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The Esoteric Beat: Dragons, Faces, Plumbers

Welcome to 'The Esoteric Beat', the news report that provides new and unusual ways to think about games and culture. This week's column looks at procedural dragons, soft ...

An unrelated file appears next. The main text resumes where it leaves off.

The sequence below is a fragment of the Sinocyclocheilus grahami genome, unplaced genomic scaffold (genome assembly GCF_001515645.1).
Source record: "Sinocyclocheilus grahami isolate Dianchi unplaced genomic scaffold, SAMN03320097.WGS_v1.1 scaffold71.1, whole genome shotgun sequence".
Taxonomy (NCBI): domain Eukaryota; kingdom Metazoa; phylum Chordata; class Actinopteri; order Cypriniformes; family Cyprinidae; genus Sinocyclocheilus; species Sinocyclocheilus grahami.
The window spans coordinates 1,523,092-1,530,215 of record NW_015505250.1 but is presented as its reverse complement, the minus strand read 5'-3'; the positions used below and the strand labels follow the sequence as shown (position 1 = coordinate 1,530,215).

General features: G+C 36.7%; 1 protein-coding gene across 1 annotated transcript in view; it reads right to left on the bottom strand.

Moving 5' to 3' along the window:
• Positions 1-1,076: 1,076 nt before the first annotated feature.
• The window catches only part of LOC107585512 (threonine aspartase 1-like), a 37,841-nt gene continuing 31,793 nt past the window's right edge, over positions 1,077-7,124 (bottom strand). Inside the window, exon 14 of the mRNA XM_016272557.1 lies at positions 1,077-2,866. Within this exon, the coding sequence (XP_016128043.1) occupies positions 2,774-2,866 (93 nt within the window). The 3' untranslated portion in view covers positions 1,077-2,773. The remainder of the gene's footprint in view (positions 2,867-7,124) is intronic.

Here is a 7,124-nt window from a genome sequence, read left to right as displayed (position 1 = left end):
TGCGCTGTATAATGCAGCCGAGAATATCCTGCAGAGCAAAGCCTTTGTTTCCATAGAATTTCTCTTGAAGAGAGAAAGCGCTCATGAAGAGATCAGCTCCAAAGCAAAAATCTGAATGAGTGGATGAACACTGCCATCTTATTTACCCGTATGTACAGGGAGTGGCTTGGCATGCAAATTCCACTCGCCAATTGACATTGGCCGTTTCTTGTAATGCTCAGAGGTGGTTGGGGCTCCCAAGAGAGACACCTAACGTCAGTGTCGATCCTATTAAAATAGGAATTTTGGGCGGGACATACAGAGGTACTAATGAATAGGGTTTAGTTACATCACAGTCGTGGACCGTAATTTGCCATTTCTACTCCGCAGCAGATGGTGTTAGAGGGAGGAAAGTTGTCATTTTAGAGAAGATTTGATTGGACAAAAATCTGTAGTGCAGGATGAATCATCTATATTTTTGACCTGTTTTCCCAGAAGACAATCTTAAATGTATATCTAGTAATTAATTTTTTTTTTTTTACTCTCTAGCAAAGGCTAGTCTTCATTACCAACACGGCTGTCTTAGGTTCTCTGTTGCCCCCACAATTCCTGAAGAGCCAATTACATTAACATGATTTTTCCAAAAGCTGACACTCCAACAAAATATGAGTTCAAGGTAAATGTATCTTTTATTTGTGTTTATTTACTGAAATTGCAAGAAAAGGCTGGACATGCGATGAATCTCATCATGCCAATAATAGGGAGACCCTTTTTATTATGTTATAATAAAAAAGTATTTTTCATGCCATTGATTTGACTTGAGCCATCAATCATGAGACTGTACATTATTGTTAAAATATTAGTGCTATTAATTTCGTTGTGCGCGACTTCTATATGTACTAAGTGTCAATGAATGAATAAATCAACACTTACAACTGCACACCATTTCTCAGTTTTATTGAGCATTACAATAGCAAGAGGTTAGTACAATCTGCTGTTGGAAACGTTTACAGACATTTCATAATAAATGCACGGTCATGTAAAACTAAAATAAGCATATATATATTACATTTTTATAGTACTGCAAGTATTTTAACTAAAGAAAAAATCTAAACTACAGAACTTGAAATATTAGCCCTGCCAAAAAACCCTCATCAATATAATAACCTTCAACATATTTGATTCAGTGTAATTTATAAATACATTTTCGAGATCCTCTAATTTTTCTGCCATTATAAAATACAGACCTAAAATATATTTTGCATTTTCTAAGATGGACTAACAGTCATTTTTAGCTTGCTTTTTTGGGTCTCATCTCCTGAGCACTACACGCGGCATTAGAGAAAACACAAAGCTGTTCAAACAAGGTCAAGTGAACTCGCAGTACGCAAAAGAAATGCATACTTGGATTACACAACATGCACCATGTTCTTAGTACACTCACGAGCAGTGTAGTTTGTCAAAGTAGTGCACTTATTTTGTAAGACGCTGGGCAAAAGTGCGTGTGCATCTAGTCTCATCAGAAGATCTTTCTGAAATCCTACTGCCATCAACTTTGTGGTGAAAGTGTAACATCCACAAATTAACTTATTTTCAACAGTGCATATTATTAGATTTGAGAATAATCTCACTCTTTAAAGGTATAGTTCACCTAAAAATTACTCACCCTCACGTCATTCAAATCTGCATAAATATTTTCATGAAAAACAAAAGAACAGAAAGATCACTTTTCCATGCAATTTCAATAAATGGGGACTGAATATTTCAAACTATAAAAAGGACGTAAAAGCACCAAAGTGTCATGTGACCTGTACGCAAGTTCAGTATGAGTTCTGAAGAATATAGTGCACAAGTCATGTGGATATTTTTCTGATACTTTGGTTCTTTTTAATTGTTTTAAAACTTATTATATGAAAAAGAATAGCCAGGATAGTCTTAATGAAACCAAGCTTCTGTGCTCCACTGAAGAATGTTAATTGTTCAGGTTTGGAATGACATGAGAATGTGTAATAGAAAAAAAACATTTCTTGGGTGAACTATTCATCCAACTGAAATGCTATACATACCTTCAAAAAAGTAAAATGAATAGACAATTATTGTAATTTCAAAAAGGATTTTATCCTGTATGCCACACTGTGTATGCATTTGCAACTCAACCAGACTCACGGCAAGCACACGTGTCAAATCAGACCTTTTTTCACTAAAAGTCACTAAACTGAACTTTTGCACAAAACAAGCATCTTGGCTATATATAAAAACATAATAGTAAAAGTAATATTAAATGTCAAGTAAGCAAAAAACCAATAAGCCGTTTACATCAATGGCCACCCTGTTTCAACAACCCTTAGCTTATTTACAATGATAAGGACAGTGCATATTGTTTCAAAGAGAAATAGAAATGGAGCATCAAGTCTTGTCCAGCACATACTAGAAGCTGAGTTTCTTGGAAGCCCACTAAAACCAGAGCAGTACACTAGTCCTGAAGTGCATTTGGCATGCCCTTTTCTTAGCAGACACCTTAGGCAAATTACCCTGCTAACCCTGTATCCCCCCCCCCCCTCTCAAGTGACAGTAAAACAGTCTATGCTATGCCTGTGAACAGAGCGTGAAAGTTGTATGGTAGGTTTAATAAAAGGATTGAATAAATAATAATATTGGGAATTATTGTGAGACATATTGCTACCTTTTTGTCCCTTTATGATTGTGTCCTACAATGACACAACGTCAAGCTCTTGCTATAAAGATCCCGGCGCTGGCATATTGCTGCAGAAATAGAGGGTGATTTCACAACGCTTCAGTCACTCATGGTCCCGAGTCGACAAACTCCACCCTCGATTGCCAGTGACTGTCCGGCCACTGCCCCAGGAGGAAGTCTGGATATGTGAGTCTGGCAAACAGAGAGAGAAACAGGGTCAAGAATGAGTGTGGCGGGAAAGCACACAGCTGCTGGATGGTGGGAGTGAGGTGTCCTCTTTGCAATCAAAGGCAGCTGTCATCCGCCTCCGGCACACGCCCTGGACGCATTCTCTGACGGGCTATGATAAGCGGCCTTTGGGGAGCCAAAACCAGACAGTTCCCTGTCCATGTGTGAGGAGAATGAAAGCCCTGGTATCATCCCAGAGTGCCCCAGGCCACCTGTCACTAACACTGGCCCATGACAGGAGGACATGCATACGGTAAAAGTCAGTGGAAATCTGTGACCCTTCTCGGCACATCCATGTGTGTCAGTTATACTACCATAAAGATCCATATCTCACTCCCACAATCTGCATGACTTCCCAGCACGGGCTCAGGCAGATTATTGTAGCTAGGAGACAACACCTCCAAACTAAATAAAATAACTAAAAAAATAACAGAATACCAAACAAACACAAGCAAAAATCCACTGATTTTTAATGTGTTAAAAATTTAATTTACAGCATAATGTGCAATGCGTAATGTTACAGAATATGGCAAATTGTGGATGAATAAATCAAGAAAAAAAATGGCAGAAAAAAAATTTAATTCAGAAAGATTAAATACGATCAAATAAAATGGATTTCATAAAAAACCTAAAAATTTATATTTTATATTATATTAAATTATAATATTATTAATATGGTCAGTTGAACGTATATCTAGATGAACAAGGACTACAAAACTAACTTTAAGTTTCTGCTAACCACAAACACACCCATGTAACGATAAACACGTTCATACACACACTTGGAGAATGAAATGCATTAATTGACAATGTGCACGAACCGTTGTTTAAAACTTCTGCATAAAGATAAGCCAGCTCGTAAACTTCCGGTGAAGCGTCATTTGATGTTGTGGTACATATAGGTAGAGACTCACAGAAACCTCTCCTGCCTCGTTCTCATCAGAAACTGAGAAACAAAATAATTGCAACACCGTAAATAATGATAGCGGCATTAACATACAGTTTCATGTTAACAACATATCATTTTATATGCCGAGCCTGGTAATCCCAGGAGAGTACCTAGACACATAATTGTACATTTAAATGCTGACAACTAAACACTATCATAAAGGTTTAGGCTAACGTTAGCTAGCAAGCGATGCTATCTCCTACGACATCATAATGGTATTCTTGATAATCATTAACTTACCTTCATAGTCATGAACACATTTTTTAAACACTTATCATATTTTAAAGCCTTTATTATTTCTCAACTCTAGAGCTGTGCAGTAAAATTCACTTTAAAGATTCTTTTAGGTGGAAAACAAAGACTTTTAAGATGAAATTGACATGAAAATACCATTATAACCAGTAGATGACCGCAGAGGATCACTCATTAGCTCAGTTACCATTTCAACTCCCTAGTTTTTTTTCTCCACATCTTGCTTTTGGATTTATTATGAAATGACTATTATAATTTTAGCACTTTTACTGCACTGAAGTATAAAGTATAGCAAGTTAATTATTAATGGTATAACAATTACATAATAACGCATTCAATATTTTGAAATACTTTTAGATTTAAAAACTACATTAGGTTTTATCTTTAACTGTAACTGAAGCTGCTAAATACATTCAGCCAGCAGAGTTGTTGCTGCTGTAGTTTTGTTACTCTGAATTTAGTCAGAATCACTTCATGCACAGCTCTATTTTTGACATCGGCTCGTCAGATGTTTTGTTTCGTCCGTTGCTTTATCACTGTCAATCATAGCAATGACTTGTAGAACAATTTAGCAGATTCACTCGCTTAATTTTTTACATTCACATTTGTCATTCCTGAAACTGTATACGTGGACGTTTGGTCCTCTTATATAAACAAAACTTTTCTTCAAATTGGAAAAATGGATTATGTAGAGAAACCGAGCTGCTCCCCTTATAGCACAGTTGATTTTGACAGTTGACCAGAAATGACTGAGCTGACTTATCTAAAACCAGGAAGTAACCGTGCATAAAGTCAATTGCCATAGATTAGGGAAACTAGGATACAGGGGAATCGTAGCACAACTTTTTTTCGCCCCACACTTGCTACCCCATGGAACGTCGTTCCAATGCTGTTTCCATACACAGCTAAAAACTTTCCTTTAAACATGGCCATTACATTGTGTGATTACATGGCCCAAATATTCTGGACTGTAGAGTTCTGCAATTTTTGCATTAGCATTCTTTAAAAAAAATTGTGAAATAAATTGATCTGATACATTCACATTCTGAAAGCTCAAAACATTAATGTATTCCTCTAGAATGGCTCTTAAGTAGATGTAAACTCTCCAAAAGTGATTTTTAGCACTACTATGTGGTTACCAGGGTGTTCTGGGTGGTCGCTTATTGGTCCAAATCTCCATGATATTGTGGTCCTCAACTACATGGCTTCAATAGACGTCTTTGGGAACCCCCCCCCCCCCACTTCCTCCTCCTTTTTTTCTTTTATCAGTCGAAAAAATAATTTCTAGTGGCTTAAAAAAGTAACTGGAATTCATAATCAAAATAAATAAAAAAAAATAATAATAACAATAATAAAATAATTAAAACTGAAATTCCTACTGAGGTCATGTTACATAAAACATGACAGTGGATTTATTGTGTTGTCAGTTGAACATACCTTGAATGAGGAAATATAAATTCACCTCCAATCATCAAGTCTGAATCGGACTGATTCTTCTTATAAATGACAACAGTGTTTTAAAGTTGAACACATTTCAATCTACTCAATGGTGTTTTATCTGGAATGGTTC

Welcome to 'The Esoteric Beat', the news report that provides new and unusual ways to think about games and culture. This week's column looks at procedural dragons, soft tissue and harder music. - This week's Unusual Research Using Clever Math Award goes to Here Be Dragons by Todd Furmanski, a researcher at the University of Southern California. His virtual reality project is a smart piece of coding that creates abstract environments and lifeforms without direct intervention by a designer. The effect is quite spooky [AVI link]. Here Be Dragons' misty VR world is created procedurally, and both creatures and spaces share similar digital 'genes' in the algorithms used to generate them. This will, Fumanski hopes, create a coherency in auto-generating a virtual world that has not been seen before at this level of sophistication. It is "an experiment in using emergent and genetic algorithms in generating virtual spaces" and that's something that will likely become more important as larger virtual worlds are created in the future. Auto-generation that can reach a decent level of internal coherency and believable detail will be of a huge boon in cutting down the man hours required to create landscapes, and even detailed game spaces such as simulated towns (already being tried, to some extent, in Flagship Studios' forthcoming Hellgate: London). Such things currently occupy large amounts of level designers' time, and anything that could accelerate the process could be a major advancement. Of course, early versions of such procedures are already in use in a number of games - EVE Online's universe of stars and planets was auto-generated using an algorithm based on the growth of metallic crystals, which gave it an apparent symmetry in randomness, with the minimum of human effort in its creation. Here Be Dragons is the subject of Furmanski's thesis [.DOC version]. - Often character-focused tools and technology company Avid/Softimage, who gives away its XSI graphics creation tool free to modders, believes it's made a breakthrough in cheap and simple facial animation. Its new 'Face Robot' tool should, it believes, be able to accurately convey human expressions, as well as simplifying the costs of the facial animation process by being able to capture the movements of all-important 'soft tissue' elements of the face, something that is very difficult to do with current 3D cameras. Softimage's interpretive software should, the company claims, be better at reproducing these expressions because it is pre-programmed with the muscles and movements that it knows a human face is capable of. Cheaper, easy facial animation sounds ideal, but can Softimage now write a program that produces faultless voice acting to go with those ever-so believable facial tics? - Finally, for all those of you who can't get enough of that game music kitsch, Koji Kondo's seminal music from the SNES classic Super Mario World has been re-interpreted by indie music artist XOC on lots of instruments, in a decidedly unofficial cover version style. It's rather interesting listening, using instruments that range from from a bike horn to a coconut thumb piano - just don't expect whoever you share your workspace with to think the same way about the release... [Jim Rossignol is a freelance journalist based in the UK – his progressive games journalism has appeared in PC Gamer UK, Edge and The London Times, to name but a few.]

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